In all her hopes for the good life, her most longed for dream was to be in a healthy, egalitarian relationship. She went to therapy, invested in her own personal healing and growth. She has fantastic friendships (but none live in her city). But she found out the hard way that men her age want younger women, or older women who have had plastic surgery and are financially secure, or women ready to retire and travel the world with them. And of course, most of the available men her age have not evolved in their ability to have an equal relationship with a woman.

So, here she is...facing a life of chronic illness, in debt, alone, in a new community starting all over. In the best case scenario, she can support herself until age 69. That is if there are changes to the student loan system and she can make reasonable payments. If not, she will eventually default. Her wages and social security can be garnished. Her professional license can be revoked. And her brother and sister who consigned on a private loan will be terrorized by Sallie Mae.

The question then becomes...does she keep going until she can't work any more and then kill herself...or does she just get it over with now? At least her life insurance will pay off the cosigned loans...but the longer she waits to die, the larger those balances become, bloated with the usurious interest rates that even her accountant couldn't figure out!

Because, without a miracle, or a community to live in which helps take care of each other, the end result is going to be poverty, humiliation, illness, loneliness, and despair...all because she didn't want to stay in an abusive marriage anymore.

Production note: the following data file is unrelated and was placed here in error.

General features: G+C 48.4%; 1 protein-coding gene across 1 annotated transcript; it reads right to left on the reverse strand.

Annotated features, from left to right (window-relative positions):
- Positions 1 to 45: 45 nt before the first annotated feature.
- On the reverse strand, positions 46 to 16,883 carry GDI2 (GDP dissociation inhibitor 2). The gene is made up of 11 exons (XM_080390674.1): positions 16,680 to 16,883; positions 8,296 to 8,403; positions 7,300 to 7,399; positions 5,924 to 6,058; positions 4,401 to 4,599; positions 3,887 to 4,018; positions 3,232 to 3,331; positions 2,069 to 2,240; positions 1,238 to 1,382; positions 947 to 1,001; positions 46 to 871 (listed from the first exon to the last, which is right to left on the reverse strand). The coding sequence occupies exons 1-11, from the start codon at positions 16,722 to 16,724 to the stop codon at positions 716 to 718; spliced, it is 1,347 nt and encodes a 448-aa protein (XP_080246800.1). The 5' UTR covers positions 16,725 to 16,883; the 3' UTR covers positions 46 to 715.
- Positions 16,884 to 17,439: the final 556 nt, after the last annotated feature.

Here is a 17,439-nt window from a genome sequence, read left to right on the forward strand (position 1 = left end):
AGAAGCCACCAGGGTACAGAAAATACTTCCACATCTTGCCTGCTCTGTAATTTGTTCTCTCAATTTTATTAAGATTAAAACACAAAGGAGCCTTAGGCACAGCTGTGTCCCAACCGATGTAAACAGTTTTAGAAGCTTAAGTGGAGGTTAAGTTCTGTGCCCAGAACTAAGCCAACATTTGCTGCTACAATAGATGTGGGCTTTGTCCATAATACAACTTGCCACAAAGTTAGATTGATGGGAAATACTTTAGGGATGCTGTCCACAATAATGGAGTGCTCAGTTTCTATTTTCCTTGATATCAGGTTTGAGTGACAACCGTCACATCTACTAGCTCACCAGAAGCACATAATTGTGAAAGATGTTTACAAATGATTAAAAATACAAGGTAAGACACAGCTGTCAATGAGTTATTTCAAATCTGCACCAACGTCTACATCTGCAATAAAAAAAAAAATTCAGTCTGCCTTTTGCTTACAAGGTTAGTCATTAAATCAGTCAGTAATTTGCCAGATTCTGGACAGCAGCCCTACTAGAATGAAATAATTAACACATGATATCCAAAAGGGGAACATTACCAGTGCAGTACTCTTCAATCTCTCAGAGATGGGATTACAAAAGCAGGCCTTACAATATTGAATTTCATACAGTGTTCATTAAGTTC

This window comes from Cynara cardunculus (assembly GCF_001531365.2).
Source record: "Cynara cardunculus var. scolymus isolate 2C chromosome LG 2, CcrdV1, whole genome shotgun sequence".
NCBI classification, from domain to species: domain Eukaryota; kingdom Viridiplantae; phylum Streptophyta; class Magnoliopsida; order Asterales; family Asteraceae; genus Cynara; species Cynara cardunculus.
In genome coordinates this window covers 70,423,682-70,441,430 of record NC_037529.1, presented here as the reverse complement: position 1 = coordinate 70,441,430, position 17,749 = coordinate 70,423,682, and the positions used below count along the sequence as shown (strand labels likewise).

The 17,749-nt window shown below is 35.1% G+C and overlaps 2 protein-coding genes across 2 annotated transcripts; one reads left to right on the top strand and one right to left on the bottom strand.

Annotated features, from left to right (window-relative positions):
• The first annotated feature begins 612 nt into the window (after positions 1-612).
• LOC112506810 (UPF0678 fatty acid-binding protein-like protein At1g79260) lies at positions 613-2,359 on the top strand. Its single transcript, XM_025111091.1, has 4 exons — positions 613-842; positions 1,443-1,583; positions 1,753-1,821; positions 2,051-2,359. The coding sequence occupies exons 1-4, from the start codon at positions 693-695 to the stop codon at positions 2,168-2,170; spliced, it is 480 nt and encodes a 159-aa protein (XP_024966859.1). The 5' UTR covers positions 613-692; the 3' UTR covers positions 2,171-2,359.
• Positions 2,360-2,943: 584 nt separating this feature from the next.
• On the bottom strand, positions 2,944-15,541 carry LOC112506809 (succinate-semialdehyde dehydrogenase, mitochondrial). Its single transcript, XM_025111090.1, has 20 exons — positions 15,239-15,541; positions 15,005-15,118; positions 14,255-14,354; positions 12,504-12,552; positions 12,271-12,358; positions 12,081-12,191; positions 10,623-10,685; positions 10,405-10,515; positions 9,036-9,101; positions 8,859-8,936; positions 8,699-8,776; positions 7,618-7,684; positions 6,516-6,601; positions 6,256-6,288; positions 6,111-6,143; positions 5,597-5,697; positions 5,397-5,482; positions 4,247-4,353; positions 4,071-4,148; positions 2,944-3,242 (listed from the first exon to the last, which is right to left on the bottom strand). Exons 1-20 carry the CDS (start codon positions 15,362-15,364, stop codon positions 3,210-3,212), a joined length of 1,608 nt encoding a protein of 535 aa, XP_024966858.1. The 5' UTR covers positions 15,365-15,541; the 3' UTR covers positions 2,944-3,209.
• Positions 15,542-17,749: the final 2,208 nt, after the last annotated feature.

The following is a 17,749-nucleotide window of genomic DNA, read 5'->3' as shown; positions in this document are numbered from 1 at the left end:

If you ask her, she will say that if she had known what she does now, she would have stayed married, kept living in the guest bedroom, gone to school bit by bit (even though he "the king of this house" said he wouldn't allow it), leave her church, have affairs when she felt like it, and at least have had a roof over her head until she had her degree. He may have killed her, but hey, she wouldn't owe Sallie Mae 400k and growing...which is just the same as death...just more protracted.

Now ask yourself why this woman's options were so limited...and who ultimately bears the blame for her suicide. Society gave her more freedom than her mother's generation, but it came too late in her life and the social supports are not there for a divorced woman to start over in her fifties.

This is long enough...but I hope you get the picture...there are so many midlife women who tried to break out of the constraints society chained them with, only to find themselves enslaved and constrained to something worse. If only she had known...and if you knew the rest of her story, you may come to the conclusion that suicide is indeed her best option in a world where there is no place to belong and no safety net for those who have had a bad start in life or just plain bad luck. So, when people bemoan the high suicide rates, they should consider that unless they are willing to offer concrete help, they should just keep their mouths shut. Therapy is useless if a person cannot meet the most basic social and economic needs. Talking is great until you go home to loneliness and poverty. Fix those two things and then see if the suicide rate goes down. And in the meantime, restructure the education and student loan system. It is deluding, defrauding, and enslaving people. My prediction....unless that is changed, there will be even more midlife women committing suicide over insurmountable student debt.

May 31, 2012 - 9:31pm
EmpowHER Guest

Why am I not surprised that there are no comments...nobody cares about middle-aged women. If we all dropped dead tomorrow, I doubt anyone would notice. And people wonder why we are all killing ourselves...nobody cares when you're an old women.

February 27, 2012 - 10:53am
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We value and respect our HERWriters' experiences, but everyone is different. Many of our writers are speaking from personal experience, and what's worked for them may not work for you. Their articles are not a substitute for medical advice, although we hope you can gain knowledge from their insight.